Obviously, it’s a dated subject best remembered by those who once relied on the miracle of the cassette tape for their music while en route to and from destinations near and far in automobiles that once traveled the highways without the benefit of CD players, GPS, satellite radio or built-in telephone devices.
It was called ... the past.
So what’s our point?
Using Memorex as an analogy, we might ask the same question of today’s official change of season. After a long, burdensome and excruciatingly cold winter, spring has arrived. It came today. And of its eagerly anticipated approach, we might ask a similar question as the makers of that famous Memorex tease: “Is it real?”
By the calendar, spring is here and that should make it so. But what of the remnants of Old Man Winter? Has this tempest of the cold surrendered or will he return just in time to threaten the promising blooms of flowering trees and the colorful array of subdued beauty that has lay dormant since October?
It is anyone’s best guess and we won’t delve into the field of meteorological science long dominated by the National Weather Service and its working counterpart over at The Weather Channel. We will rely upon the professionals in the field to keep us abreast.
And in the meantime, we simply will keep our fingers crossed, and hope.
We will crank up the rested engines of dirty lawnmowers, and hope.
We will tug and tug and tug at the ropes of cantankerous weed cutters, and hope.
We will visit the nurseries with our pickups and trailers and return home with heaping piles and earthy smells of landscaping mulch, and hope.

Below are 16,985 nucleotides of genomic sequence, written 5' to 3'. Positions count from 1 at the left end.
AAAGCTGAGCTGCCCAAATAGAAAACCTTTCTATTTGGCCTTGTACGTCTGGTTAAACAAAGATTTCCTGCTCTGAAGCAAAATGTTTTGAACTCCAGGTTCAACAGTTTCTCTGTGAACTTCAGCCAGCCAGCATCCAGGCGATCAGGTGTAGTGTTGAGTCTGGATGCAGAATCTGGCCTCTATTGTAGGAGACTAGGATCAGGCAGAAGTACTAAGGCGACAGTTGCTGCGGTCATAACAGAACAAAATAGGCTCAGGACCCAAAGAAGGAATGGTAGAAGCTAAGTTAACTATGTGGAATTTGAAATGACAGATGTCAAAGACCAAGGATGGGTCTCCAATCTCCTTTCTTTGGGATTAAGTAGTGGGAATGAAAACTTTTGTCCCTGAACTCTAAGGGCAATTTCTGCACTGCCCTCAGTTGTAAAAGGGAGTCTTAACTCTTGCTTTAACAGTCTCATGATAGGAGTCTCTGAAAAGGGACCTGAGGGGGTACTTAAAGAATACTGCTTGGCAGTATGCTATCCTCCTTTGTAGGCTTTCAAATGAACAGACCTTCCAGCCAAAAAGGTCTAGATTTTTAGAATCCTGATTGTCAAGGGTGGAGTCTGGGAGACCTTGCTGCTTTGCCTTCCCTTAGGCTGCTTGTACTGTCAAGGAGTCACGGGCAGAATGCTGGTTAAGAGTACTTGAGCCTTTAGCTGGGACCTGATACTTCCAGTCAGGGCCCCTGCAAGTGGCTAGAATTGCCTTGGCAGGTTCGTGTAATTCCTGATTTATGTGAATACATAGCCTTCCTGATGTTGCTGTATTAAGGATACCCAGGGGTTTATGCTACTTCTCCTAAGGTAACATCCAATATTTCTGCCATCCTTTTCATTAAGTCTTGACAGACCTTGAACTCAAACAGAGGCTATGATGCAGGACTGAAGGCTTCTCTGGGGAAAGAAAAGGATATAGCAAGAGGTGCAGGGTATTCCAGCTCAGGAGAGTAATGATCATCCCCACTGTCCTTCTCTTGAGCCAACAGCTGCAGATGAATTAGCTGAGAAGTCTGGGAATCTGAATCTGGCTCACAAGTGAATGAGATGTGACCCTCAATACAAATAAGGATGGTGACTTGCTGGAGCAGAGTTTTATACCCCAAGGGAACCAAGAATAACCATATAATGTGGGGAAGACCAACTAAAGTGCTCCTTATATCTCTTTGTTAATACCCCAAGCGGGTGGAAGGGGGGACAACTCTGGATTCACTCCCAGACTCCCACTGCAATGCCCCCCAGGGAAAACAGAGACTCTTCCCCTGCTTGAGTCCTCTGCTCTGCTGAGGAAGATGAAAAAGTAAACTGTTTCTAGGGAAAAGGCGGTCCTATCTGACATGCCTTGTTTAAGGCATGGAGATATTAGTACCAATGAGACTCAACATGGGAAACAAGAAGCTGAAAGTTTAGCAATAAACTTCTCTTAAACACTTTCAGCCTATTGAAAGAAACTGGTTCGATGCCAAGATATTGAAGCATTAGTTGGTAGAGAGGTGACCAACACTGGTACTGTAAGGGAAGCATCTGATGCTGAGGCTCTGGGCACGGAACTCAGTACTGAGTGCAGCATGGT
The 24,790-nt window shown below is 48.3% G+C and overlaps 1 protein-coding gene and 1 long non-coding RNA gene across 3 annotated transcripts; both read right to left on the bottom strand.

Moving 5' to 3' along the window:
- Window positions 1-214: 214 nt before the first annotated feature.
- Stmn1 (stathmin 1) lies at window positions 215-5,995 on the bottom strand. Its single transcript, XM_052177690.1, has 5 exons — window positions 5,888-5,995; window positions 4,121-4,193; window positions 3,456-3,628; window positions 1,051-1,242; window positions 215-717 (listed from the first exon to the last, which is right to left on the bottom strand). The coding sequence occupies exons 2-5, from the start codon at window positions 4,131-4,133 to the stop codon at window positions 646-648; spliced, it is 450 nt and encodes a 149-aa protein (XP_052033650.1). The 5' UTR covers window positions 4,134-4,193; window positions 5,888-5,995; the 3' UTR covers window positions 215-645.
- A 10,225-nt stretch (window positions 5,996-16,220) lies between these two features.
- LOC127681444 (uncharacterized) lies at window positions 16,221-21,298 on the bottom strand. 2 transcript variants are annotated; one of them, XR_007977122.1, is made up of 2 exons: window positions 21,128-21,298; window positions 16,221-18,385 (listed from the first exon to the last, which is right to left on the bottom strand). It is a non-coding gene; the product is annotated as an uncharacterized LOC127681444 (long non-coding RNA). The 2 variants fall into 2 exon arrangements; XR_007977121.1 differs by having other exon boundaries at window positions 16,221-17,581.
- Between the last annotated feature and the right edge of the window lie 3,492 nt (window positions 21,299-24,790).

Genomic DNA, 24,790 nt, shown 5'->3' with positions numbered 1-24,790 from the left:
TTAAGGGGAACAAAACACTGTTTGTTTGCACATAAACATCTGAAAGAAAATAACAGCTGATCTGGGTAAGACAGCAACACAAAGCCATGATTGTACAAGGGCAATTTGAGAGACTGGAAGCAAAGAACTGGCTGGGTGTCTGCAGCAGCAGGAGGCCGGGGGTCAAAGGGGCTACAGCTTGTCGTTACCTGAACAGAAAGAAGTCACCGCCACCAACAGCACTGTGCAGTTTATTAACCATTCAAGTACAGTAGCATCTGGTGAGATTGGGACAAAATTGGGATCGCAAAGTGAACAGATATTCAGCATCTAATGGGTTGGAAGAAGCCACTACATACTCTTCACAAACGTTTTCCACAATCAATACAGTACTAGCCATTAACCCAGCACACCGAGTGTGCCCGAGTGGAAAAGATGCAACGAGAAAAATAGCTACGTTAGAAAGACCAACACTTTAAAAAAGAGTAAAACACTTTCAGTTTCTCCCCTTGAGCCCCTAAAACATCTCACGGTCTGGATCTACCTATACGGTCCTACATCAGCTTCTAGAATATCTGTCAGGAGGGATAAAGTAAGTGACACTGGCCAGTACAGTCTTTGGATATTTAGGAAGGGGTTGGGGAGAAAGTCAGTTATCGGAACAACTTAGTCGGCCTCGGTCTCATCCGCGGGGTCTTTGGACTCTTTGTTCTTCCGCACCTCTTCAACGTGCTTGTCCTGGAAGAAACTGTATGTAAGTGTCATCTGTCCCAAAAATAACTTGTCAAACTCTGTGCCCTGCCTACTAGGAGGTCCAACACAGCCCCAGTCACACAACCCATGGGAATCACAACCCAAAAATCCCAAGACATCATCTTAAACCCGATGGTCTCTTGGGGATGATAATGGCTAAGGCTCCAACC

We will rescue dust-covered lawn furniture and figurines of grey from winter storage, and hope.
We will break the ground on leaf-strewn garden spots with our under-used tillers, and hope.
We will connect the winding hoses of pressure washers for exterior cleansing, and hope.
We will shop for promising shrubs and mid-sized trees, and hope.
We will scout out early shipments of spring flowers and pick out a new pair of outdoor gloves, and hope.
We will envision new landscaping to cover the scarred ground of an infertile corner of property, and hope.
We will put away stacks of blue jeans and replace them with their cut-off brethren, and hope.
We will replace torn T-shirts with spring season sales, and hope.
We will sort through the clutter of a shed gone bad and tippy-toe across mounds of discards within basements unseen, and hope.
We will shelve the leftover bag of driveway salt and sigh a prayer of relief that it outlasted the last February storm, and hope.
We will organize our tools of summer — the axes, the shovels, the rakes and the hoes, and hope.
We will climb atop towering ladders rung after rung to clear debris of leaf-clogged gutters, and hope.
We will launch the beginning of a “Honey Do” list of historic length, and hope.
We will hang the wind chimes, polish the bird feeders and clear from the grounds the wind-blown array of winter stems, and hope.
We will wash the windows, both up and below, and smile at their shine amid reflecting panels of squeaky clean, and hope.
We will stare at the sky and praise its ocean blue while staying mindful of anomalies like the blizzards of March and forecasts of spring untrue, and hope.
With a change in any season — from hot to cold, from mild to manageable and each in reverse — comes hope.
And when it is the lady of spring who comes knocking, the door that should open is the one we call hope eternal.
Fare thee well, Old Man Winter. May your face be a stranger for three seasons to come.